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Thirteenth Sunday in Ordinary Time

Jesus has already started preparing his disciples for his coming death, and is setting out for Jerusalem. He had talked about entering through the narrow gate (Matt. 7:13-14), which means not taking easy options, and he was now entering that gate himself. The people who approached him as potential followers probably did not realise the cost of discipleship. In the reading from the Old Testament, Elijah made it clear that the call to Elisha to be a prophet had to be answered immediately, without making any last farewells. Elisha made a clean break from his old life by killing the oxen and roasting them in the plough. Jesus made the reference to the plough, knowing that leaving the old life is made harder by returning briefly to familiar ways even if is only to say goodbye.

In his masterpiece The Pilgrim’s Progress, John Bunyan describes Christian’s journey to the celestial city by recounting all the hurdles he has to overcome when he meets characters such as Mr Worldly Wiseman, Giant
Despair and the Flatterer. It is a colourful allegory of the journey of a disciple, highlighting the pitfalls in everyday life. However, Bunyan also shows how the pilgrim is helped on his way by Evangelist, Interpreter, the people at Palace Beautiful and the Shepherds. It is the same for us, as Jesus promised to be with us till the end of time.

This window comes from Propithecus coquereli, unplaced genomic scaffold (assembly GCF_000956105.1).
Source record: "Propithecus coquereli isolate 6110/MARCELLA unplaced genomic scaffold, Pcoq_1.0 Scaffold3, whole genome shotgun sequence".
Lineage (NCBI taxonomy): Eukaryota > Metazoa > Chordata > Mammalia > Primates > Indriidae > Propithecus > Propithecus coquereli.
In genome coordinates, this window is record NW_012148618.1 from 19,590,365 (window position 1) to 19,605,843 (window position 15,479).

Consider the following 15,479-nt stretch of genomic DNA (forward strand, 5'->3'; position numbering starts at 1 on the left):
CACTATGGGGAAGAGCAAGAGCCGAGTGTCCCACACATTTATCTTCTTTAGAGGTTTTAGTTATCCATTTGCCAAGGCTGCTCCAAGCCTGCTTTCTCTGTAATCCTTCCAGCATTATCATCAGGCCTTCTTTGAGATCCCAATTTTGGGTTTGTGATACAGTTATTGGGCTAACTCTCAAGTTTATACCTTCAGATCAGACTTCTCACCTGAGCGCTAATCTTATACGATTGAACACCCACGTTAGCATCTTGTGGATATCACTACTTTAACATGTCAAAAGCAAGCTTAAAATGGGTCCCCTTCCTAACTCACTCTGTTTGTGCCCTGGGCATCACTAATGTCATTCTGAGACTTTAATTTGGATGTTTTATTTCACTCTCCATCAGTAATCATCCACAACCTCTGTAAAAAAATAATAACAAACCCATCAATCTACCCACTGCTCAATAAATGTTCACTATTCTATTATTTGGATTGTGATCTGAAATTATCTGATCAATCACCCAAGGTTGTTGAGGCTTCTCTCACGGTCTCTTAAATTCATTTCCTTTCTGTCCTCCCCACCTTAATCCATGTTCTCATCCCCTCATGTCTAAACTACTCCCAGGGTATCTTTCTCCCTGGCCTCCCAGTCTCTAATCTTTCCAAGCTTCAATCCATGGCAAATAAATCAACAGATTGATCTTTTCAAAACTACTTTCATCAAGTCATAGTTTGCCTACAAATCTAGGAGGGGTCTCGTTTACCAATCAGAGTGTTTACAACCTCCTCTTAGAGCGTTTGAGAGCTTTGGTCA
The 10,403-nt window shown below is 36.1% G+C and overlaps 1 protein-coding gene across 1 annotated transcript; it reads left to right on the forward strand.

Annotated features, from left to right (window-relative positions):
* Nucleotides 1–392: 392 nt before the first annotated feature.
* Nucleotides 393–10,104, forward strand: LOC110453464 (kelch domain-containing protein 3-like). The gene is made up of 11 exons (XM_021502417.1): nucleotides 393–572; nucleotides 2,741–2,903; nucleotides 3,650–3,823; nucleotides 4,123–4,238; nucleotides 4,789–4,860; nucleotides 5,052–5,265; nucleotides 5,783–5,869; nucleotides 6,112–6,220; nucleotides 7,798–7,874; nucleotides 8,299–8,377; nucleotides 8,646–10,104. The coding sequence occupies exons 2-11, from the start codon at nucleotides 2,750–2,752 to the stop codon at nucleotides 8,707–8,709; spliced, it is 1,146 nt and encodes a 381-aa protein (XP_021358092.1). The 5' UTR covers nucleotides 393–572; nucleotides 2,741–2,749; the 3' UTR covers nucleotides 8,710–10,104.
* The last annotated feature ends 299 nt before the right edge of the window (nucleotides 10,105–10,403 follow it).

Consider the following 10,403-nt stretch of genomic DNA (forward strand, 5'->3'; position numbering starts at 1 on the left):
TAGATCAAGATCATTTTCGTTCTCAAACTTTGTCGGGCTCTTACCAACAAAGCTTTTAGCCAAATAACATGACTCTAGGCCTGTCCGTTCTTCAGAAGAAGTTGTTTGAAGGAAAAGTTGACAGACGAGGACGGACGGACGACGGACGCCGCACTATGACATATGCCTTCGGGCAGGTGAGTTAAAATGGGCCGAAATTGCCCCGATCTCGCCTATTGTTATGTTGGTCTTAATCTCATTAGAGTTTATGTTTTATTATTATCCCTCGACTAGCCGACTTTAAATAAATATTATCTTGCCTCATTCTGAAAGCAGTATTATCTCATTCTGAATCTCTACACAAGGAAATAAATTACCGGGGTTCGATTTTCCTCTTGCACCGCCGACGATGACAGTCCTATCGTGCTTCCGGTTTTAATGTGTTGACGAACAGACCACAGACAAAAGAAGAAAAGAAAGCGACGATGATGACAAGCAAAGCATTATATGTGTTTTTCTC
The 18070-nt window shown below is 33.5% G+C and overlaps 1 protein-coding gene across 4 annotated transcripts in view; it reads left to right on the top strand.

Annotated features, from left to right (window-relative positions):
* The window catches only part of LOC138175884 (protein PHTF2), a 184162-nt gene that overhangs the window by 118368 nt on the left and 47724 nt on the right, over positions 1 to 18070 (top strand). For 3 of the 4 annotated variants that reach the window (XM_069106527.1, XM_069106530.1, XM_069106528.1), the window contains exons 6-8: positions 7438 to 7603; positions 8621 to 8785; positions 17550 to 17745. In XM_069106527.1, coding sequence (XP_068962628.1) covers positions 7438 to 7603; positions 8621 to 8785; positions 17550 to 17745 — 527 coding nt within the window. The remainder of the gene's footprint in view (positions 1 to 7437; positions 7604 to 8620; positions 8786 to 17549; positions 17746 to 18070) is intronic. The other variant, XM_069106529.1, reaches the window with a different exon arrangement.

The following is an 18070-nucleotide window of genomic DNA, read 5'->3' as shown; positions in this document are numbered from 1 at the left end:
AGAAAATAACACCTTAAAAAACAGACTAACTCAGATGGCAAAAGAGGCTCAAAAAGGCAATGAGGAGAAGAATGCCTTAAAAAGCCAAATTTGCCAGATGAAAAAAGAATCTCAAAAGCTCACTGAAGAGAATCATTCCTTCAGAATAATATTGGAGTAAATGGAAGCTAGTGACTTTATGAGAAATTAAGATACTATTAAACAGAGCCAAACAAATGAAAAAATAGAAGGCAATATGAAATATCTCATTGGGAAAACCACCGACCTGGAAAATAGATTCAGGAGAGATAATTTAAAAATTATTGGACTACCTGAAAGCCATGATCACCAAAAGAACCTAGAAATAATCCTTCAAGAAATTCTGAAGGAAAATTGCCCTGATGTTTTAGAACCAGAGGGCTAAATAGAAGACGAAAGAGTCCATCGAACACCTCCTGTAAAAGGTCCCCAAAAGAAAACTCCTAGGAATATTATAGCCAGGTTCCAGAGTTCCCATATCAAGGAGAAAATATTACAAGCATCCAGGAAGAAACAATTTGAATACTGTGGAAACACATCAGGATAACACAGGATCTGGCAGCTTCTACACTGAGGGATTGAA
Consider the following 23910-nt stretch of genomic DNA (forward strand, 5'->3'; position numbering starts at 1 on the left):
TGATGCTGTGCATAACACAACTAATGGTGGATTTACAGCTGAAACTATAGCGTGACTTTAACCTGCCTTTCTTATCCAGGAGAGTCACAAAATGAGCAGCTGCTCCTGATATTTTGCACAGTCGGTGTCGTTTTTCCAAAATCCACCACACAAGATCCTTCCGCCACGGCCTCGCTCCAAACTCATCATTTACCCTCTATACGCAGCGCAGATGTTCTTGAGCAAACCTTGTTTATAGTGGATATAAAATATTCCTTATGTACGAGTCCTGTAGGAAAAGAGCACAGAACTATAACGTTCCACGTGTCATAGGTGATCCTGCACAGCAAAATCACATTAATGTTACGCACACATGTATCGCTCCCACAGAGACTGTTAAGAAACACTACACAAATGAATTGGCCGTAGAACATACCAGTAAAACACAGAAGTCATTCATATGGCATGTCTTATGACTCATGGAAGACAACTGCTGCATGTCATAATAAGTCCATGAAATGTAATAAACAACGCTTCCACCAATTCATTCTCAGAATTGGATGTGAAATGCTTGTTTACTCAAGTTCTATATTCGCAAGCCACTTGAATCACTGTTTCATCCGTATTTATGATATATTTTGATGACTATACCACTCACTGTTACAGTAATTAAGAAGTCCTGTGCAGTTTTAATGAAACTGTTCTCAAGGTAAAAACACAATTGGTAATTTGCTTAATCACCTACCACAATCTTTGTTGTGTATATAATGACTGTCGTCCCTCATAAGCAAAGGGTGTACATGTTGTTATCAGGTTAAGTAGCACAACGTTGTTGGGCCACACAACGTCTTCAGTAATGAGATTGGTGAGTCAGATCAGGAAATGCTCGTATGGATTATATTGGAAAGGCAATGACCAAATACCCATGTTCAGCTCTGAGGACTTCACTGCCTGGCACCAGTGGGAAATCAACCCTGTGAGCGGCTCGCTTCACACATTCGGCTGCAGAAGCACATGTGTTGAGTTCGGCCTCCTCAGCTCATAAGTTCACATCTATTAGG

St Teresa of Lisieux followed what she called the “Little Way,” realising that her life - like that of most people - was ordinary and that discipleship for her was showing love in everyday encounters. One example of this was the friendship she showed to a fellow sister whom she found coarse and unattractive. The nun felt very special in being the object of so much kind attention. When she was dying, Therese had a vision of Mother Anne (Ana de Jesus), who brought the reformed Carmelites to France. Therese asked her if God asked no more of her than the unimportant little sacrifices that she made. Mother Anne reassured her that God asked no more and that he was well content with her. We can be encouraged in our own journeys by that reply.